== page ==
March 24, 2014 End of Green – The Painstream (Album review)
South-German melancholic-metal heroes End of Green consist of Michelle Darkness (vocals), Michael ‘Sad Sir” Setzer (guitar), Oliver “Kerker” Merkle (guitar), Rainer “Hampez” Hampel (bass), and Mattias “Lusiffer” Siffermann (drums). Sustaining the same line-up over their entire career, End of Green has toured with the likes of Paradise Lost, Iggy Pop, and In Extremo. Building a strong following, the band recently celebrated a milestone with their anniversary 20 Years of Selfdestruction Tour across Europe. End of Green has released their eighth studio album, The Painstream, via their new label Napalm Records in 2013.
The Painstream album title sounds beastly and of course you understand what the band is standing for. While some may be surprised upon their first listen to the album, long-time fans know exactly what they are getting; deep tuned guitar walls with bittersweet melodies, paired with the unique vocals of Michelle Darkness, and lyrics without happy endings. As the title and the cold looking artwork promises, this will not be the album folks play during a barbecue in their backyard on a sunny day. The album is however the perfect soundtrack for lonely, foggy, and gloomy nights.
The Painstream has a sound which will definitely push the band to the next level. Evidence of the growing number of Green-followers is the fact that the band has entered German charts at number 13, the highest position ever reached in band history. The reason is End of Green has fused wonderful songs into The Painstream; catchier, more intense, more melancholy than in the past but consistently following the same path they have for years. Back in their early days the boys were often compared with bands like Type O Negative and The 69 Eyes, where nowadays they stand alone as unique and owning sound which they acquired themselves during their past seven studio albums.
The album opens with the up-tempo “Hangman’s Joke”, a typical End of Green song with a wall of 3 guitars provided by Sad Sir, Kerker and Michelle Darkness, along with lyrics like “I’m not dead, I just don’t live”. From the first 30 seconds of the opening, everyone knows where this musical journey is going. “Holidays in Hell” is one of the first hymns of the album, carried by brilliant and ultra deep melody lines from Michelle Darkness. This is the kind of song fans wants to hear from the Greenies and will make their pain-streamed faces happy from the first time it rotates in their player. The song “Standalone” comes along with some Metallica riffing, but convinces with a typical End of Green chorus, while “De(ad)generation” may be the first End of Green pop song.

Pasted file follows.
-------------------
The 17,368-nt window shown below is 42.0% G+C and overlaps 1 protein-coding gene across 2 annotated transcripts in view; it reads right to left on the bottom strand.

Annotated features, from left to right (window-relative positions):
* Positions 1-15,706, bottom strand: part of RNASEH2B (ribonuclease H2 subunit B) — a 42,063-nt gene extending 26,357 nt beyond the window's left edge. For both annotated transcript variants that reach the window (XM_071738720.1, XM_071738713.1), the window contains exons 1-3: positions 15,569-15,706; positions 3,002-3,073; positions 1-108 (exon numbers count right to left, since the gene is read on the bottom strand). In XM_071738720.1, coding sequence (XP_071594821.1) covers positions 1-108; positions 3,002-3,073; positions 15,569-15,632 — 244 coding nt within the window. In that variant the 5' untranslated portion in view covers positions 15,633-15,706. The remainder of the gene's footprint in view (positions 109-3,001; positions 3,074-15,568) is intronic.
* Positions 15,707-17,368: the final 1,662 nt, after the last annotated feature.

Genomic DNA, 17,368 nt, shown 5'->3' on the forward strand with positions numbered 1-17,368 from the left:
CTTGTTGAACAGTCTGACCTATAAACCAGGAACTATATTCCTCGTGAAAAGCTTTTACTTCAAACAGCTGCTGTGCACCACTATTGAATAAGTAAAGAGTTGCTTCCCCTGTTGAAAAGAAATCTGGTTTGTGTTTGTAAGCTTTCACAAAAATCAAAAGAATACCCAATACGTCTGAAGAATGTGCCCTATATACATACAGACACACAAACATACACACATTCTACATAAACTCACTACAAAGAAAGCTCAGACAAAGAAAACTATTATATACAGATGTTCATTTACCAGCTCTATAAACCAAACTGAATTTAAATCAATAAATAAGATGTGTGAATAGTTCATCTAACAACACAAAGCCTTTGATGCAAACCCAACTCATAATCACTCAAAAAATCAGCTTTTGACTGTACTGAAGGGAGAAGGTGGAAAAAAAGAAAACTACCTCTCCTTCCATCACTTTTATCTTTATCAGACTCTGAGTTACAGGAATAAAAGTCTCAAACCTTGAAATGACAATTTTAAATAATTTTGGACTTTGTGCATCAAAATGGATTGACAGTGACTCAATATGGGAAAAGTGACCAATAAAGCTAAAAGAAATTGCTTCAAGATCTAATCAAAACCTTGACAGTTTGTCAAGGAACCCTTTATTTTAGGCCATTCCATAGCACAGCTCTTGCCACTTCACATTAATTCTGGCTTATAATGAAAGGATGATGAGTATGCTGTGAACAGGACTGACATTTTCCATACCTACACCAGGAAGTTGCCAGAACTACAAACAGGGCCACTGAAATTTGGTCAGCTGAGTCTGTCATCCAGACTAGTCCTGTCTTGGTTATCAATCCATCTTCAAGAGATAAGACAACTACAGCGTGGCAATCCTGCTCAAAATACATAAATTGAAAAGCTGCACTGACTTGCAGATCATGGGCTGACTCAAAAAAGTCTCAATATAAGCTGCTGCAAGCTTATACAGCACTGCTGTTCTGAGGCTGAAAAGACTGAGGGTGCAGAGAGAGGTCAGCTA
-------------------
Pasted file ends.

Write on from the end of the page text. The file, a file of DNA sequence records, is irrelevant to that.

The journey of The Painstream goes on with its most powerful moments in mid-tempo tracks such as “Home on Fire” and “Don’t Stop Killing Me”; songs Ville Valo himself could not have written better. In the midst of this chapter of the album is another highlighting song titled “Death of the Weakender” which is an outstanding blues influenced unique dark-rock diamond.
End of green have not reinvented the wheel of dark-rock with The Painstream, but indefatigably follow their way hopefully with more albums like this for the next 20 years of self-destruction! Maybe the songs of The Painstream can spend some time in the shadows of your next barbecues when summer comes, instead of waiting for fall and winter sweating in the coffin. The album also comes with three bonus tracks including an acoustic version of “Hurter”, giving you plenty of value for your money. CrypticRock gives The Painstream 4.5 stars out of 5.Review written by Sascha Becker